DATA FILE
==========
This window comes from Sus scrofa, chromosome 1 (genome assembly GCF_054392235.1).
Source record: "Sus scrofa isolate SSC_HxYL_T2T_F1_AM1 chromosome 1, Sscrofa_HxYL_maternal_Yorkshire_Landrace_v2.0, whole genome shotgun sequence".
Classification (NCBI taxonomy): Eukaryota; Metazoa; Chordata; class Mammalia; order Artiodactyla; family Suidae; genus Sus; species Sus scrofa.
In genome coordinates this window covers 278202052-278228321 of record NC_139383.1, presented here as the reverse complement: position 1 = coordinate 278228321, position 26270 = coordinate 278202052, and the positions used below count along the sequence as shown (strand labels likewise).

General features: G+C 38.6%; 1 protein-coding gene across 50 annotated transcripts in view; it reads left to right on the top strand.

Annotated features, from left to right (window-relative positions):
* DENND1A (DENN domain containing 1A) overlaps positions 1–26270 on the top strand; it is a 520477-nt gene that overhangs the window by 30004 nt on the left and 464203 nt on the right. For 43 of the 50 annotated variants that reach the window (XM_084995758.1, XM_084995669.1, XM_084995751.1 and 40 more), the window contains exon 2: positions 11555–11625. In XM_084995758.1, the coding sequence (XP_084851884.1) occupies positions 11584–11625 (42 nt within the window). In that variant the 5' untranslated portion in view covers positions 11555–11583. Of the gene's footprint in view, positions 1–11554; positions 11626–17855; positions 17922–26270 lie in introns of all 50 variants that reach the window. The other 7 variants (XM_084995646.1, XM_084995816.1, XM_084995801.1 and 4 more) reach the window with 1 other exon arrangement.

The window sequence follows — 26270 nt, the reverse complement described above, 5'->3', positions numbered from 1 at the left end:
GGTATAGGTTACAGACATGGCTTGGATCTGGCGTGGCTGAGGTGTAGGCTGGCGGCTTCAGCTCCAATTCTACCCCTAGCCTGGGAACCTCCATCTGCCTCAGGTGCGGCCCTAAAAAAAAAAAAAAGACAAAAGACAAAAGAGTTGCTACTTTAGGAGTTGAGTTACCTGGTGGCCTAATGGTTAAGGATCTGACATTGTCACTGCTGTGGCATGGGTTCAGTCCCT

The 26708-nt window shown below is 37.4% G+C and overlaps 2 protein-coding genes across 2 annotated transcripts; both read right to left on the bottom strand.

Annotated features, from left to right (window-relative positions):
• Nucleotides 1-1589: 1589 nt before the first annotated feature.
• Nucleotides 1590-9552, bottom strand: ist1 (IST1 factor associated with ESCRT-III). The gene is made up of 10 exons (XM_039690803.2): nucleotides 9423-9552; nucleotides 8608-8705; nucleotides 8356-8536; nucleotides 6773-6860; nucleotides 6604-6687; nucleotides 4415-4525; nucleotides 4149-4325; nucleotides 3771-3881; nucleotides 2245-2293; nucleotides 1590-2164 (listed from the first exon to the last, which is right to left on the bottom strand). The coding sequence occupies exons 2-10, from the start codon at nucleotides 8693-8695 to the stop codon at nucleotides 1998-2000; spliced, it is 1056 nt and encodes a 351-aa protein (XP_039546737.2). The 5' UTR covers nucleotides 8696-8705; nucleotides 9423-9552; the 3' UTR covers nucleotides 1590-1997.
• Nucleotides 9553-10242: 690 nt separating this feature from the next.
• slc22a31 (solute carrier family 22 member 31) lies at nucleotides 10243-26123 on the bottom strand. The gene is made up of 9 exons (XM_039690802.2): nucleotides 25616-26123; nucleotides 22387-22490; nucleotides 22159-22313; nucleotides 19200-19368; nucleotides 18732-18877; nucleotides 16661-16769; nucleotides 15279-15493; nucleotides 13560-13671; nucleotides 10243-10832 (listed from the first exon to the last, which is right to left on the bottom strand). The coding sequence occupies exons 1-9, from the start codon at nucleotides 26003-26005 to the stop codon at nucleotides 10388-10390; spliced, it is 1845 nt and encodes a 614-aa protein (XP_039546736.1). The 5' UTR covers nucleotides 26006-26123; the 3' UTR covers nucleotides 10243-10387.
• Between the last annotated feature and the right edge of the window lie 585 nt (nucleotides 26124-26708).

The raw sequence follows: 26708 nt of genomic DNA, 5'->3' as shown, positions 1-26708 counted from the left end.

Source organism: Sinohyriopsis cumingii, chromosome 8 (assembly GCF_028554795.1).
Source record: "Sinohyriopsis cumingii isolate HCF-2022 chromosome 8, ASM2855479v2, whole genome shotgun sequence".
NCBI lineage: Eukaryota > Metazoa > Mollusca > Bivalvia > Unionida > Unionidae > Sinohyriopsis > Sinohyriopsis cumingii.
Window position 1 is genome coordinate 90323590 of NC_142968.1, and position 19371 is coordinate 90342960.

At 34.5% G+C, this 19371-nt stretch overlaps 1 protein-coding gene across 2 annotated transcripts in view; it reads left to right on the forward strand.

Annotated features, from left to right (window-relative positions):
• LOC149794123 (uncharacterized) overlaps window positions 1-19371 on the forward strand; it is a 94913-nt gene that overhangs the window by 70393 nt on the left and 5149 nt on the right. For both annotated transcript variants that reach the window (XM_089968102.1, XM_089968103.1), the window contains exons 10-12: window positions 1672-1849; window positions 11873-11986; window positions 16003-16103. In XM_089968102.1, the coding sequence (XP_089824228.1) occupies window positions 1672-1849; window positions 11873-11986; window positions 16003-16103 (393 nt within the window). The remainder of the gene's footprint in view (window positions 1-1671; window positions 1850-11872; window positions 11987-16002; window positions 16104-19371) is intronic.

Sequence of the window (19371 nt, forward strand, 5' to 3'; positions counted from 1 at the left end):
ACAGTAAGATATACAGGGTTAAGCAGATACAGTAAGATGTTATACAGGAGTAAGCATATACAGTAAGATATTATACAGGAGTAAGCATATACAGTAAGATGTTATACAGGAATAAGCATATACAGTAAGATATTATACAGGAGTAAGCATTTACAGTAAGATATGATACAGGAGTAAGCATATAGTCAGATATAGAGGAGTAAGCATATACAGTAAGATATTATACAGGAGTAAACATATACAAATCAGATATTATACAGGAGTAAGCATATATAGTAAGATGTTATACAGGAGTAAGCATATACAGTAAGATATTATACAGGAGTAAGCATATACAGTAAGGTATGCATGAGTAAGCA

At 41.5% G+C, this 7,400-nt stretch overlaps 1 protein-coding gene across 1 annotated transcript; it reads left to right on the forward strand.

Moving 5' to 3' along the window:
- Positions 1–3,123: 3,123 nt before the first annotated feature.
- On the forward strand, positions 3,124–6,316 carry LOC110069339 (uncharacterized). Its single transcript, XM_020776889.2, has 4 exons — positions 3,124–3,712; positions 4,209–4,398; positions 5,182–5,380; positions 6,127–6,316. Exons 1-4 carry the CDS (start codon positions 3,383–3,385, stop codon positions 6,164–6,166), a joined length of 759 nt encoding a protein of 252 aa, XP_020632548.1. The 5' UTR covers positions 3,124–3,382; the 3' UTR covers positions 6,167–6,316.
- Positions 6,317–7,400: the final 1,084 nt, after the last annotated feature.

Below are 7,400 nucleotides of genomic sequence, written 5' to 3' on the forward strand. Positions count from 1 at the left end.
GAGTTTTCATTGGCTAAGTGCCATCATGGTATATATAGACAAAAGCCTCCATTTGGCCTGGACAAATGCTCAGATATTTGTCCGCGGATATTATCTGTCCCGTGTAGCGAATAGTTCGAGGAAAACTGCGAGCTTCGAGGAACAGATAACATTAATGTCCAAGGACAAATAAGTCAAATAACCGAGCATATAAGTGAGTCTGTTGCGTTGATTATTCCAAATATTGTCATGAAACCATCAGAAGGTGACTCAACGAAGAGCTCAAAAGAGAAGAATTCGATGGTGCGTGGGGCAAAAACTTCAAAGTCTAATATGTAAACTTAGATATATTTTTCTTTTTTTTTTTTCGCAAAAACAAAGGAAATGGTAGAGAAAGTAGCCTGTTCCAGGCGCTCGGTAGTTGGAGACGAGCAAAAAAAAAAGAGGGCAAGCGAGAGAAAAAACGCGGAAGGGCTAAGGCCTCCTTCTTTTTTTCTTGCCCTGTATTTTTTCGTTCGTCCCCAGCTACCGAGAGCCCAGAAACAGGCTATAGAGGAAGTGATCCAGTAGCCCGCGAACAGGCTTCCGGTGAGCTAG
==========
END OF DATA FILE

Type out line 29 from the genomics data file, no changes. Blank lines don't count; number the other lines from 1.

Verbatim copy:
- Positions 1–3,123: 3,123 nt before the first annotated feature.